BIM Level 3: Sorting fact from fantasy

The trend towards embellished reports of BIM overachievement has re-emerged, says David Shepherd, BIM manager at Lend Lease.

For the implementation of BIM to deliver measurable success, managerial innovation must develop in conjunction with technology to facilitate beneficial change. In the UK, we’ve taken a tiered approach to implementing BIM, which provides time for such innovation to keep up with the pace of technology adoption.

This approach is typified by the familiar “Bew-Richards BIM Maturity diagram” (pictured above), which presents the adoption of the technology in terms of four stepped maturity levels.

Almost immediately after the government BIM Strategy was published in May 2011, several firms announced that they were already BIM Level 2-compliant. However, on closer inspection of their claims, it became apparent that they were only realising the benefits of cross-referenced production drawings and early design coordination in 3D. These benefits are largely outcomes of BIM Level 1 and, while they are useful, the ultimate goal of BIM Level 2 is information management. 

The BIM Maturity diagram represents a gradual trajectory of industry adoption, but it would be more honest for a delivery process that achieves coordinated project information in 3D to be categorised as BIM Level 1, rather than a genuine example of BIM Level 2.

2016 is now only a few months away and the ethos of fictitious BIM overachievement has re-emerged, spurring on bold claims of some having already achieved BIM Level 3.

In support of these assertions, the project participants, once again, point to a measure of design coordination, this time using an on-line server-based model environment that integrates the work of all major disciplines in 3D. For conclusive proof of BIM Level 3 compliance, they also highlight the project-wide mandate of Industry Foundation Classes (IFC).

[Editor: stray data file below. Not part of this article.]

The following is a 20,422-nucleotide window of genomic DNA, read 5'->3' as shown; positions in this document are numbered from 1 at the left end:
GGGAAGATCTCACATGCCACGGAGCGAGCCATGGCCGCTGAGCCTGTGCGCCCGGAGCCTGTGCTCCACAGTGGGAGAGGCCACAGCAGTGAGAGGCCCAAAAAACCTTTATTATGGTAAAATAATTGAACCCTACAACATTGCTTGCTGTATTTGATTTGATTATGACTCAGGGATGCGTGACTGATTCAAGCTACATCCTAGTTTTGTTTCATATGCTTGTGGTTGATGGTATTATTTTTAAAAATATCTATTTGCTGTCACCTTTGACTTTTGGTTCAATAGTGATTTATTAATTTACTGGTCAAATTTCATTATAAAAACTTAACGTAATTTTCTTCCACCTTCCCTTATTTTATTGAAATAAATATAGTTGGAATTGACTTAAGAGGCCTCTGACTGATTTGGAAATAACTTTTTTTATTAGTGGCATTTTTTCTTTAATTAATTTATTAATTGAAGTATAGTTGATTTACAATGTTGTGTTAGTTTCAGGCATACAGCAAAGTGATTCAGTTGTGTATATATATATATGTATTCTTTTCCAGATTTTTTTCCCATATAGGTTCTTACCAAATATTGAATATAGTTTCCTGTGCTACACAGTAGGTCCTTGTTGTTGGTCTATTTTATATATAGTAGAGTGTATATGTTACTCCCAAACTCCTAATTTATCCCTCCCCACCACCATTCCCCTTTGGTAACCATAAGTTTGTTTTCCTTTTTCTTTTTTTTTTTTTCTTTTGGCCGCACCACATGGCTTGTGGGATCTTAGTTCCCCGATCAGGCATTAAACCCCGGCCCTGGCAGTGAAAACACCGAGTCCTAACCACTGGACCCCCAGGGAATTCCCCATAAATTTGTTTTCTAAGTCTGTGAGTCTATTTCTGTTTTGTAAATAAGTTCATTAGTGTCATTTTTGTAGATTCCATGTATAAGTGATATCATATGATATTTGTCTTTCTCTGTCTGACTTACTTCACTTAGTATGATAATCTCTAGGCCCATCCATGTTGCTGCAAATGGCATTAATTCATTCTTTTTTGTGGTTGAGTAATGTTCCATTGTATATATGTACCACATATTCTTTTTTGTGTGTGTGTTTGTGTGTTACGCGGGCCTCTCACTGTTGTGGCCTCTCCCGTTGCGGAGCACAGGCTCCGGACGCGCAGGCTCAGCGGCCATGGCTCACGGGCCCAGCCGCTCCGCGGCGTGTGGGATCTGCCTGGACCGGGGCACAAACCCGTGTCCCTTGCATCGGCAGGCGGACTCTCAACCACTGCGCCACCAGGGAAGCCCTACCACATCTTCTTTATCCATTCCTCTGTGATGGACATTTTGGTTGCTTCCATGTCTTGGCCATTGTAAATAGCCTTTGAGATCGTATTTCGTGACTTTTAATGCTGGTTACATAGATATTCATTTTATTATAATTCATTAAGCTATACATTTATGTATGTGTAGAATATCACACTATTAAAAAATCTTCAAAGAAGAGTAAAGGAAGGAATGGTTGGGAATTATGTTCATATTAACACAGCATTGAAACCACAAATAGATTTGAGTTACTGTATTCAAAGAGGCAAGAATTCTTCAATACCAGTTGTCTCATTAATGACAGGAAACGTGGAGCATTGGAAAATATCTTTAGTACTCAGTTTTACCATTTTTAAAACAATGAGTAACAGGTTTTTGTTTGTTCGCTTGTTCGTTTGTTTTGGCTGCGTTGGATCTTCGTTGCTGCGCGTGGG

IFC is the non-proprietary standard for data exchange at Level 3 but, while necessary, it is still not sufficient for what is required at BIM Level 3.

The erroneous statements are best addressed by contrasting BIM Level 3 with Level 2. It’s only partly true to say that, instead of just exchanging files, Level 3 uses the very different process of all participants continuously updating a single on-line integrated building model.

The official definition describes Level 3 as: “A fully integrated and collaborative process enabled by ‘web services’ and compliant with emerging Industry Foundation Class (IFC) standards. This level of BIM will utilise 4D construction sequencing, 5D cost information and 6D project lifecycle management information.” 

I’d agree that BIM Level 3 project delivery does provide the important ability to bypass file size limitations through the IFC data structure that can extend the single model across a limitless number of storage devices. However, the key benefit to information management that is missed by many is the ability to interrogate BIM data remotely through web services.

You access web services every time you search for a location in Google Maps. In terms of BIM, web services allow you to use a browser to query and extract reports on the IFC model from across the internet. At the very least, a Level 3-compliant project would involve the use of similar browser-based tools for deriving information from the shared integrated model.